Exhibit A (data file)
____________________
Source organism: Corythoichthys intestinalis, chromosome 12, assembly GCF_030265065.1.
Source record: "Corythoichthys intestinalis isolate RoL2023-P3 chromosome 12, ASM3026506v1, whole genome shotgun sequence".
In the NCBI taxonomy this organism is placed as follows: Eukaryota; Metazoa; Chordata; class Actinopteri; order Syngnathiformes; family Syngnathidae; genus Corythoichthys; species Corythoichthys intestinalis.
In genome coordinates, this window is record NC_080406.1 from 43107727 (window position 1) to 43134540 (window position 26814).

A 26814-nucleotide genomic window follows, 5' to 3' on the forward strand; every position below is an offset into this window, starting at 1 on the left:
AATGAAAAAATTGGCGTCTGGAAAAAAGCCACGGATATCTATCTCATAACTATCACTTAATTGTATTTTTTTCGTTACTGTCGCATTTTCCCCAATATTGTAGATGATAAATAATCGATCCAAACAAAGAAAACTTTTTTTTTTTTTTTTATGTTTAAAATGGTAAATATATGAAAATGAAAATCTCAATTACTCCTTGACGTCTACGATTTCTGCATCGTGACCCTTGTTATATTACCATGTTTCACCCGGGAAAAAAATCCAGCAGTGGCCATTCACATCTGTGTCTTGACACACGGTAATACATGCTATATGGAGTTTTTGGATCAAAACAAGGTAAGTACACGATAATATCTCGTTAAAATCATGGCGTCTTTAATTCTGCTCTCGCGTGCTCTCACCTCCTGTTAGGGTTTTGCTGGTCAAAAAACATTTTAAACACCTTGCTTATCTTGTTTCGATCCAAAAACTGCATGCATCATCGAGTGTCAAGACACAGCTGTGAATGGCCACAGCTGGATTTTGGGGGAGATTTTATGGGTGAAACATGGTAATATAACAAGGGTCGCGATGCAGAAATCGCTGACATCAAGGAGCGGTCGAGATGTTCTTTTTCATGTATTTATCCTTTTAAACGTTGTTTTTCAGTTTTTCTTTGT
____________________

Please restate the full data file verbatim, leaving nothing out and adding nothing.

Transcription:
Source organism: Corythoichthys intestinalis, chromosome 12, assembly GCF_030265065.1.
Source record: "Corythoichthys intestinalis isolate RoL2023-P3 chromosome 12, ASM3026506v1, whole genome shotgun sequence".
In the NCBI taxonomy this organism is placed as follows: Eukaryota; Metazoa; Chordata; class Actinopteri; order Syngnathiformes; family Syngnathidae; genus Corythoichthys; species Corythoichthys intestinalis.
In genome coordinates, this window is record NC_080406.1 from 43107727 (window position 1) to 43134540 (window position 26814).

A 26814-nucleotide genomic window follows, 5' to 3' on the forward strand; every position below is an offset into this window, starting at 1 on the left:
AATGAAAAAATTGGCGTCTGGAAAAAAGCCACGGATATCTATCTCATAACTATCACTTAATTGTATTTTTTTCGTTACTGTCGCATTTTCCCCAATATTGTAGATGATAAATAATCGATCCAAACAAAGAAAACTTTTTTTTTTTTTTTTATGTTTAAAATGGTAAATATATGAAAATGAAAATCTCAATTACTCCTTGACGTCTACGATTTCTGCATCGTGACCCTTGTTATATTACCATGTTTCACCCGGGAAAAAAATCCAGCAGTGGCCATTCACATCTGTGTCTTGACACACGGTAATACATGCTATATGGAGTTTTTGGATCAAAACAAGGTAAGTACACGATAATATCTCGTTAAAATCATGGCGTCTTTAATTCTGCTCTCGCGTGCTCTCACCTCCTGTTAGGGTTTTGCTGGTCAAAAAACATTTTAAACACCTTGCTTATCTTGTTTCGATCCAAAAACTGCATGCATCATCGAGTGTCAAGACACAGCTGTGAATGGCCACAGCTGGATTTTGGGGGAGATTTTATGGGTGAAACATGGTAATATAACAAGGGTCGCGATGCAGAAATCGCTGACATCAAGGAGCGGTCGAGATGTTCTTTTTCATGTATTTATCCTTTTAAACGTTGTTTTTCAGTTTTTCTTTGT